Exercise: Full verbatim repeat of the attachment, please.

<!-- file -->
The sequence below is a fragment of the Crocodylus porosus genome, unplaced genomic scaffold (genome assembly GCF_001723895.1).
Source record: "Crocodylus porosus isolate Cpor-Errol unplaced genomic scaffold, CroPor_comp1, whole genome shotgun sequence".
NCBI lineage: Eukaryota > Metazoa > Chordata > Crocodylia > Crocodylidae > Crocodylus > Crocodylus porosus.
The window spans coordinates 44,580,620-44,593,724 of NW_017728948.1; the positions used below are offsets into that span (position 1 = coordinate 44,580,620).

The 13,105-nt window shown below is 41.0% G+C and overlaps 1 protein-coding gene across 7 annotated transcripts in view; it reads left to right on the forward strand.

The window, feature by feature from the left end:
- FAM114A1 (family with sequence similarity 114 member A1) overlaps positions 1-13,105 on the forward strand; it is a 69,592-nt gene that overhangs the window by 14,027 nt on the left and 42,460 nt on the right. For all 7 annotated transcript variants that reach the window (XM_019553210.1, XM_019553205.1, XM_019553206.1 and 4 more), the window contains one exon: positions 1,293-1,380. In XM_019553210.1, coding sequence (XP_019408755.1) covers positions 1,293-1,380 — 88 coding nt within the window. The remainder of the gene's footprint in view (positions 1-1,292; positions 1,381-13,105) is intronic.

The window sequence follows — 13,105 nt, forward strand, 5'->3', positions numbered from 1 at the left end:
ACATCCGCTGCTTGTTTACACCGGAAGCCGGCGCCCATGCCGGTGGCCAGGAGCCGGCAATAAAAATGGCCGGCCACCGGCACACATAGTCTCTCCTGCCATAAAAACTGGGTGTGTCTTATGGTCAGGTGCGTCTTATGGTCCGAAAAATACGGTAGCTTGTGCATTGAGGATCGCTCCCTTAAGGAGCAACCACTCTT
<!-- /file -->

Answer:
The sequence below is a fragment of the Crocodylus porosus genome, unplaced genomic scaffold (genome assembly GCF_001723895.1).
Source record: "Crocodylus porosus isolate Cpor-Errol unplaced genomic scaffold, CroPor_comp1, whole genome shotgun sequence".
NCBI lineage: Eukaryota > Metazoa > Chordata > Crocodylia > Crocodylidae > Crocodylus > Crocodylus porosus.
The window spans coordinates 44,580,620-44,593,724 of NW_017728948.1; the positions used below are offsets into that span (position 1 = coordinate 44,580,620).

The 13,105-nt window shown below is 41.0% G+C and overlaps 1 protein-coding gene across 7 annotated transcripts in view; it reads left to right on the forward strand.

The window, feature by feature from the left end:
- FAM114A1 (family with sequence similarity 114 member A1) overlaps positions 1-13,105 on the forward strand; it is a 69,592-nt gene that overhangs the window by 14,027 nt on the left and 42,460 nt on the right. For all 7 annotated transcript variants that reach the window (XM_019553210.1, XM_019553205.1, XM_019553206.1 and 4 more), the window contains one exon: positions 1,293-1,380. In XM_019553210.1, coding sequence (XP_019408755.1) covers positions 1,293-1,380 — 88 coding nt within the window. The remainder of the gene's footprint in view (positions 1-1,292; positions 1,381-13,105) is intronic.

The window sequence follows — 13,105 nt, forward strand, 5'->3', positions numbered from 1 at the left end:
ACATCCGCTGCTTGTTTACACCGGAAGCCGGCGCCCATGCCGGTGGCCAGGAGCCGGCAATAAAAATGGCCGGCCACCGGCACACATAGTCTCTCCTGCCATAAAAACTGGGTGTGTCTTATGGTCAGGTGCGTCTTATGGTCCGAAAAATACGGTAGCTTGTGCATTGAGGATCGCTCCCTTAAGGAGCAACCACTCTT